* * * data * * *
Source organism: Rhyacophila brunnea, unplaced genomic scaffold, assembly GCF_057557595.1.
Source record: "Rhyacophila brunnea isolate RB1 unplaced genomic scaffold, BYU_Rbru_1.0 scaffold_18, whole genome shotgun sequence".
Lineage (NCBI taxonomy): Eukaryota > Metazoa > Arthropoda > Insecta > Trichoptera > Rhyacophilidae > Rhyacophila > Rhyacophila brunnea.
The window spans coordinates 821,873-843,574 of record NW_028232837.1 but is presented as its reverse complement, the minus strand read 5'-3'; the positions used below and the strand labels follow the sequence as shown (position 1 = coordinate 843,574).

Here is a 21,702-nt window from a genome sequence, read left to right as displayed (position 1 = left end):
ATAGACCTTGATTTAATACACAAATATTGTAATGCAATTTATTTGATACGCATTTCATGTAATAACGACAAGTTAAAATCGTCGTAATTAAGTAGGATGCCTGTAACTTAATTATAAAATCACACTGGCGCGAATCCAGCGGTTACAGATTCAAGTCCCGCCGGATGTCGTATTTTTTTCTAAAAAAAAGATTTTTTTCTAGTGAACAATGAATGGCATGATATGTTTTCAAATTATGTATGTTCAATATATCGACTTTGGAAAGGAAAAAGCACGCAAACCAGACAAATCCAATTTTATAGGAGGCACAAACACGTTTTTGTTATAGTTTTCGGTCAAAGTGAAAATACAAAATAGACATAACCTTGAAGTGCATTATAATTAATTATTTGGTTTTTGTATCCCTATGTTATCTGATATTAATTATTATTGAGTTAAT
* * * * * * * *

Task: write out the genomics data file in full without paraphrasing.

Source organism: Rhyacophila brunnea, unplaced genomic scaffold, assembly GCF_057557595.1.
Source record: "Rhyacophila brunnea isolate RB1 unplaced genomic scaffold, BYU_Rbru_1.0 scaffold_18, whole genome shotgun sequence".
Lineage (NCBI taxonomy): Eukaryota > Metazoa > Arthropoda > Insecta > Trichoptera > Rhyacophilidae > Rhyacophila > Rhyacophila brunnea.
The window spans coordinates 821,873-843,574 of record NW_028232837.1 but is presented as its reverse complement, the minus strand read 5'-3'; the positions used below and the strand labels follow the sequence as shown (position 1 = coordinate 843,574).

Here is a 21,702-nt window from a genome sequence, read left to right as displayed (position 1 = left end):
ATAGACCTTGATTTAATACACAAATATTGTAATGCAATTTATTTGATACGCATTTCATGTAATAACGACAAGTTAAAATCGTCGTAATTAAGTAGGATGCCTGTAACTTAATTATAAAATCACACTGGCGCGAATCCAGCGGTTACAGATTCAAGTCCCGCCGGATGTCGTATTTTTTTCTAAAAAAAAGATTTTTTTCTAGTGAACAATGAATGGCATGATATGTTTTCAAATTATGTATGTTCAATATATCGACTTTGGAAAGGAAAAAGCACGCAAACCAGACAAATCCAATTTTATAGGAGGCACAAACACGTTTTTGTTATAGTTTTCGGTCAAAGTGAAAATACAAAATAGACATAACCTTGAAGTGCATTATAATTAATTATTTGGTTTTTGTATCCCTATGTTATCTGATATTAATTATTATTGAGTTAAT